When our phone rang at that time on Palm Sunday morning, I was awake feeding the baby. Rob answered and I heard him say my mother's name and I knew why she was calling.
My grandmother had passed away in the wee small hours of the morning.
She had been very sick for a couple months and she was in a nursing home; it was situation that no one wanted or was happy about, but one that was unavoidable at the time. A few infections led to a series of small strokes that had left her completely dependent. She needed constant nursing care that none of her children could provide at their homes, even though they wanted to.
It was hard on my grandmother and her children both; she lived to be with her family and when she wasn't with them, she failed to thrive.
She eagerly awaited Septimus' arrival, but when he was born she told my mother that she knew she would never live to see him. We told her she was being silly; of course she would live to see him. When the weather was better and he was bigger and the kids were not sick, I would pile them in the car and we would come to see her. We could bring lunch and then maybe wheel her around the courtyard to get some spring sunshine.
But spring didn't come fast enough this year, and I missed my chance to see her and to show her Septimus. To laugh with her about all the silly things Bun was doing, and to show off the little girls, and to brag on the big kids with her. She was right, she never did see the baby. I am so heartbroken about that especially.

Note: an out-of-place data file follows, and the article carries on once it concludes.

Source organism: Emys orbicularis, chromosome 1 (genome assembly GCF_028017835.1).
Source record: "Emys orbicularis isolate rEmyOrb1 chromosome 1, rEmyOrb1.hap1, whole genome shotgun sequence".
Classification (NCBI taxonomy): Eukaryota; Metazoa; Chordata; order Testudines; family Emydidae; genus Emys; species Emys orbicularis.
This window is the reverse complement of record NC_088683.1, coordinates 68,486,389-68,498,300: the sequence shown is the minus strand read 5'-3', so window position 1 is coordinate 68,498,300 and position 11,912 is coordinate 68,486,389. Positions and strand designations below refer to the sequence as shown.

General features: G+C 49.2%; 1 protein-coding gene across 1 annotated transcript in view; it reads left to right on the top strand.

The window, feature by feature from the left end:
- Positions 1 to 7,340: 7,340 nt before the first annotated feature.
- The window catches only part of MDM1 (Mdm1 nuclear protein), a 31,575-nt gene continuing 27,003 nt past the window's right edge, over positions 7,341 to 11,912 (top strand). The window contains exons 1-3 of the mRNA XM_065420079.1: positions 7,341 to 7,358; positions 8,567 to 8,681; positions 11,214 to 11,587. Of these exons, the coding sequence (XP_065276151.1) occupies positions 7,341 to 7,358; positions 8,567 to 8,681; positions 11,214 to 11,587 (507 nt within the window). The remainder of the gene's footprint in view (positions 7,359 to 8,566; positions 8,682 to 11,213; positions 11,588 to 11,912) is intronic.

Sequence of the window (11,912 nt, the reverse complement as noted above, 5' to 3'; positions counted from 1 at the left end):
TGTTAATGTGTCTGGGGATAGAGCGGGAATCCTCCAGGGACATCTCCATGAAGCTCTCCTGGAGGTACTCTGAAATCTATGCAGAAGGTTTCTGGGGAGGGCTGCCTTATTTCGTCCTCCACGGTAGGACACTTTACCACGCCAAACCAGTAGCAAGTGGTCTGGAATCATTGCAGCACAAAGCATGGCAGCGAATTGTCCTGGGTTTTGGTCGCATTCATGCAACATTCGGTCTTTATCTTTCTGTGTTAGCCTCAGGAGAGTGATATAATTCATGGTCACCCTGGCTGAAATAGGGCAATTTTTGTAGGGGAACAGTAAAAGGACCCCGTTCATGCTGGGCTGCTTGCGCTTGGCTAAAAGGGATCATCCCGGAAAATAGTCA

I've written about her before, for her 80th birthday, but it's hard to put her into words.
She once made me a dress out of the leftover fabric she used to re-cover her sofa, so when I sat on that sofa only my face and arms were really visible. She had the phone number for the White House in her personal phonebook. She ran out of glue so repaired my mother's little doll with Karo syrup (the doll met an unfortunate end with a colony of ants when my mother took it outside). She taught me to sing all kinds of old songs while we sat and waited for the fireworks to start on the 4th of July. She let me go through her fabric closet and make costumes for hundreds of ridiculous impromptu plays. She never turned anyone away from her door, and she made everything stretch to make room for anyone who needed a place to go or something to eat.
She was one of a kind and we loved her like that.
Eternal rest grant unto her, O Lord, and let perpetual light shine upon her. May her soul, and all the souls of the faithful departed, rest in peace. Amen.
|Grandmom and Me, 1976|